As a doctoral student, I have had the opportunity to begin to research the relationship between teacher trust and academic optimism.
“A school with academic optimism has a faculty that collectively believes it can make difference, all students can learn, and high academic performance can be achieved” (Hoy, 2012, p. 85).
This opportunity was empowering as the research was completed with a team of teachers, administrators, and academic coaches throughout the state of Montana. Each of us having a variety of prior teaching and leadership experiences, we focused on one question:
“What are the underlying dispositions/traits/factors of teachers who seem to have maintained academic optimism?”
Focusing on trust, we conducted a survey which included seventy-two teacher participants and a focus group of eleven teachers. One of the most important themes revealed to me was the need for collective trust with faculty and with students’ families. As I begin the school year as a new principal, I rely on what I have experienced as a teacher, researched, and learned from mentors …teachers maintain academic optimism when there are opportunities for them to collaborate with other teachers and to communicate often with parents. With this in mind, to develop collective trust, I will:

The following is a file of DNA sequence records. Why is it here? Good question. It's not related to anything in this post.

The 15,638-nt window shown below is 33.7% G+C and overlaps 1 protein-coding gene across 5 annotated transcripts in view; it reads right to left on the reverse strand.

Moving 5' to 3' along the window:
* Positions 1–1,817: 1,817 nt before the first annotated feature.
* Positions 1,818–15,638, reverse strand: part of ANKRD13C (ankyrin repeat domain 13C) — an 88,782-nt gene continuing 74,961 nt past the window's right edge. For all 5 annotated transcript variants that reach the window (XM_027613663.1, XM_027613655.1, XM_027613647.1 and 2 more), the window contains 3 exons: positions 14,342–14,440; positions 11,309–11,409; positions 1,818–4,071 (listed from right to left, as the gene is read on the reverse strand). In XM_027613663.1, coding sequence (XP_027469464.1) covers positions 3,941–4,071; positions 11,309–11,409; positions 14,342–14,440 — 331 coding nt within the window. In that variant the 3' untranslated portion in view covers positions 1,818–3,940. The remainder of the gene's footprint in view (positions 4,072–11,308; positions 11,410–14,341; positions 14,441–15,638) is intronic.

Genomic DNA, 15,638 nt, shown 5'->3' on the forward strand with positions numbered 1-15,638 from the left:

1. Consistently provide time for teachers to collaborate within the school day.
2. Keep communication with parents current.
3. Listen and take time to build relationships.
This video helped me to reflect on the importance of our relationships with students: http://youtu.be/SFnMTHhKdkw.